Feb. 5 2010 — 10:34 am | 331 views | 0 recommendations | 2 comments

Recall the recall! Toyota Prius brake problem under ‘investigation’

Toyota Prius (ZVW30)

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This about as good as good news can get at Toyota – and, trust me, the news really isn’t all that good.

Despite media reports that the 2010 Toyota Prius would be recalled due to problems with its ABS brakes, the Japanese auto giant has confirmed the matter is presently under investigation by the NHTSA and not subject to a formal recall.  Well, at least not yet.

The government is opening a formal investigation into the brakes of the 2010 Toyota Prius hybrid sedan. It comes only hours after the automaker in Japan acknowledged problems, but is yet to commit to another recall there.

The National Highway Traffic Safety Administration said today it will look specifically at whether the Prius’ brakes stop working momentarily after the car hits a bump:

It says its Office of Defects Investigation has received 124 complaints about Prius brakes from consumers, including four reports in which crashes are alleged to have occurred. Investigators have spoken with consumers and conducted pre-investigatory field work, the agency said.

(via U.S. safety official open investigation into Toyota Prius brakes, USA Today)

Akio Toyoda, president of Toyota, said during a press conference this morning that the company deeply regrets the ongoing recalls and will do everything it can to correct the situation.  Questions about the safety of the 2010 Prius come after Toyota’s announcement of two other recalls, one for floor mats which can jam the accelerator and another for sticking gas pedals.  Those recalls affect approximately 9 million Toyota vehicles worldwide.

As for the current situation, Mr. Toyoda appeared to be under no illusions as to how serious this crisis has become.  In a report published by The New York Times, he offered apologies to Toyota owners and shareholders.

“I deeply regret that I caused concern among so many people,” Mr. Toyoda said. “We will do our utmost to regain the trust of our customers.”

Asked whether Toyota had underestimated the situation, Mr. Toyoda said, “I believe what is happening now is a very big problem. We are in a crisis.”

Mr. Toyoda also apologized to shareholders for the fall in the company’s share price. The company’s stock has dropped about 20 percent in the last two weeks.

(via Toyota’s Chief Steps Forward to Apologize for Problems, The New York Times)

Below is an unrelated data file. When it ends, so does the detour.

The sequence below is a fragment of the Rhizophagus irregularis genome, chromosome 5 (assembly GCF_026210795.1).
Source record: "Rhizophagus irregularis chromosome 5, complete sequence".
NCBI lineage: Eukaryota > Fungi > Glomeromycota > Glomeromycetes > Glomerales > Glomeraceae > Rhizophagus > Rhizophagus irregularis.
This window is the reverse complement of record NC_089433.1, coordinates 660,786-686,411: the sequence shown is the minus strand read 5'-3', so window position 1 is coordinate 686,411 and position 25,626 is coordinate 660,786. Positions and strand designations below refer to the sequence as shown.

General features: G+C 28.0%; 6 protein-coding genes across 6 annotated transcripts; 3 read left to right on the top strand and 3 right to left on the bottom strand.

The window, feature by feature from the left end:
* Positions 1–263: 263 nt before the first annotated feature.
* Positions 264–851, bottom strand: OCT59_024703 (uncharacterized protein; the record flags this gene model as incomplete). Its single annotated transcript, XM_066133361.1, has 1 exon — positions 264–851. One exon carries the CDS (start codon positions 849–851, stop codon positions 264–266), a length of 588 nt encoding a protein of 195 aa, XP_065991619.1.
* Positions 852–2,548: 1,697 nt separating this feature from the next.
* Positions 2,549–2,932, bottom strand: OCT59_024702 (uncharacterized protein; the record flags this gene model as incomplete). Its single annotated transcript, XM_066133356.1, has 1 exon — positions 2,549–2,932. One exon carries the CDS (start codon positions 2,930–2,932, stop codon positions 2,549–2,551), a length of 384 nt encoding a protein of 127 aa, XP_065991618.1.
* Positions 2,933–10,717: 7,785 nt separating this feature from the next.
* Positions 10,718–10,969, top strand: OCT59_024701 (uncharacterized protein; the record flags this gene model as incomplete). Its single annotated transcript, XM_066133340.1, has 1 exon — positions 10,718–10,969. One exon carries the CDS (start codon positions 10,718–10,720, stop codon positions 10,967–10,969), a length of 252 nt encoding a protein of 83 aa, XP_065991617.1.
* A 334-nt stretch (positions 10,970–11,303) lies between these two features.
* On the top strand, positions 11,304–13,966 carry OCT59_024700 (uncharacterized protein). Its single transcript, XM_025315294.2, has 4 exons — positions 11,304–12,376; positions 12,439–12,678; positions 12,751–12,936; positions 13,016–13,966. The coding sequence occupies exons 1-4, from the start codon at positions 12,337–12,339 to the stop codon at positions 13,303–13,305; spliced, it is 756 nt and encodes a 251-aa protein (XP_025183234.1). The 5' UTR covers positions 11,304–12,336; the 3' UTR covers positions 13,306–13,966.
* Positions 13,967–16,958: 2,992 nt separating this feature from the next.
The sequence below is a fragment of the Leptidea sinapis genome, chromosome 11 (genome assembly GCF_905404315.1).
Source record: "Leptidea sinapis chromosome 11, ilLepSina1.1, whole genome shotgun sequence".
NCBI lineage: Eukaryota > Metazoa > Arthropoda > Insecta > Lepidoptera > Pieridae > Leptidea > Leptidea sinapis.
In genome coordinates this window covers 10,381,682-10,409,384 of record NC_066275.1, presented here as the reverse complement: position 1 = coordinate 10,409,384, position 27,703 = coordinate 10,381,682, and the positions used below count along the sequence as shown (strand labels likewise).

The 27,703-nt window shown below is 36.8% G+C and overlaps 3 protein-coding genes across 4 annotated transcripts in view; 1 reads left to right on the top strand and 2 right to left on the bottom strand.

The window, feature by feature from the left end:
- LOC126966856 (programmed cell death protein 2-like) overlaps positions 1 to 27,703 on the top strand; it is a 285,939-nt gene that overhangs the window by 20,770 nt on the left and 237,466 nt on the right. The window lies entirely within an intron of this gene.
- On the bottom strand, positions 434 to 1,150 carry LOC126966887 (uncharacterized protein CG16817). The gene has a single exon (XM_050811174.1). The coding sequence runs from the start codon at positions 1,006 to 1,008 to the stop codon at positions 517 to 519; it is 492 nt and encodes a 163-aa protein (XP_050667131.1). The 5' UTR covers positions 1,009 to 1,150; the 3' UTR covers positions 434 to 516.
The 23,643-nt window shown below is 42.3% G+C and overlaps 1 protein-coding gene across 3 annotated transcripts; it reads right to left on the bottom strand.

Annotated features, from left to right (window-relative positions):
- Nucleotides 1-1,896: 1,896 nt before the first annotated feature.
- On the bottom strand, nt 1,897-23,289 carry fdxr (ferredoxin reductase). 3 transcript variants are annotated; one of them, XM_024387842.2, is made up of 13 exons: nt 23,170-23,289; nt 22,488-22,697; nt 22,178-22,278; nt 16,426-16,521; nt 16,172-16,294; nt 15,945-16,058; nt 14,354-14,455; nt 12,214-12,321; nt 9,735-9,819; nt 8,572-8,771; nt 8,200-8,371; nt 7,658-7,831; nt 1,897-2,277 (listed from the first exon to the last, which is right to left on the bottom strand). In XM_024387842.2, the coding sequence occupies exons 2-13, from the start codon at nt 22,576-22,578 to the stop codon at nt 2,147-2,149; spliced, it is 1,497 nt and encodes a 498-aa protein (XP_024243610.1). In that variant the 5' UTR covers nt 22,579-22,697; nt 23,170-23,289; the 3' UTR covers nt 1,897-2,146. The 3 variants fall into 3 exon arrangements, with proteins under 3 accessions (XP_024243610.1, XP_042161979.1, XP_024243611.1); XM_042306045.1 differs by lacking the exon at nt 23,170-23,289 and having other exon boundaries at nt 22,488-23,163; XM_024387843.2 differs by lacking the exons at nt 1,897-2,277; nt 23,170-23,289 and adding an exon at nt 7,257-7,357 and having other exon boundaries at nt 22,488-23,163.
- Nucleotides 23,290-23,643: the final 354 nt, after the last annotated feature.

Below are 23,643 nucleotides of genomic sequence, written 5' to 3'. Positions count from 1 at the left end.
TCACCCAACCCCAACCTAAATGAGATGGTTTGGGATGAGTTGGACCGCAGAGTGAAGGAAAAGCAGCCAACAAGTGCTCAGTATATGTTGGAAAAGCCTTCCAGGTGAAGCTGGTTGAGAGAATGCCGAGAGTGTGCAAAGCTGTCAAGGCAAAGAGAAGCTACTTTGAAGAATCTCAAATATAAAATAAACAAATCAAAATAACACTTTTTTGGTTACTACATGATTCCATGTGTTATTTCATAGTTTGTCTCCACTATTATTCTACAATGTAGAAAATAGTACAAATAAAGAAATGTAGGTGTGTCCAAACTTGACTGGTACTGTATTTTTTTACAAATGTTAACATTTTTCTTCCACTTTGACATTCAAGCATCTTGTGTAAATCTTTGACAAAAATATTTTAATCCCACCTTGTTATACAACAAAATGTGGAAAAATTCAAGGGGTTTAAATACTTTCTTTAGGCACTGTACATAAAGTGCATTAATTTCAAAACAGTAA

That is a dramatic turnaround for a company which, only earlier this week, was termed “safety deaf” by U.S. Secretary of Transportation Ray LaHood when discussing the automakers slow response to recall its vehicles.

Feb. 4 2010 — 2:34 pm | 102 views | 0 recommendations | 1 comment

Toyota Prius recalled

3rd generation Toyota Prius G (2009/5 - )

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The Toyota Prius, the hybrid-powered eco-darling of the Japanese company’s vehicle lineup, is set to be recalled over braking problems.

Toyota Motor Corp will recall around 270,000 Prius in the United States and Japan to correct a brake problem, the Nikkei reported on its Web site on Thursday. The Japanese automaker is expected to file with the the U.S. Department of Transportation for a recall to change the control program for the hybrid’s anti-lock brake system, the Japanese news agency said. The recall will affect the third-generation Prius, which was introduced in May, according to the Nikkei. The recall will reportedly target only about 100,000 vehicles in the United States.

(via Toyota to recall Prius in U.S. over brakes at www.marketwatch.com)

This comes on top of two previously announced recalls, which affect up to 9 million Toyota vehicles worldwide.  The first, announced November 25, 2009, was in response to floor mats becoming jammed in the gas pedal.  Toyota promised owners it would redesign the mats, and replace them in more than 4 million vehicles already sold.

On January 21 of this year, Toyota announced a recall to fix a mechanical part in the gas pedal mechanism.  Toyota stated that, over time, the pedal could become slow to return to an idle position or get stuck under acceleration.

Toyota officials have confirmed the price of the recalls (in parts and lost sales) would total approximately $2 billion.  The company has stopped selling eight of its best-selling models due to concerns over the pedal assembly.

Initially, Toyota said the problems were limited to vehicles built and sold only in the U.S.  However,  with the Japanese-built Prius now included in this worsening situation, the cost in terms of tarnishing Toyota’s reputation for quality and dependability could prove incalculable.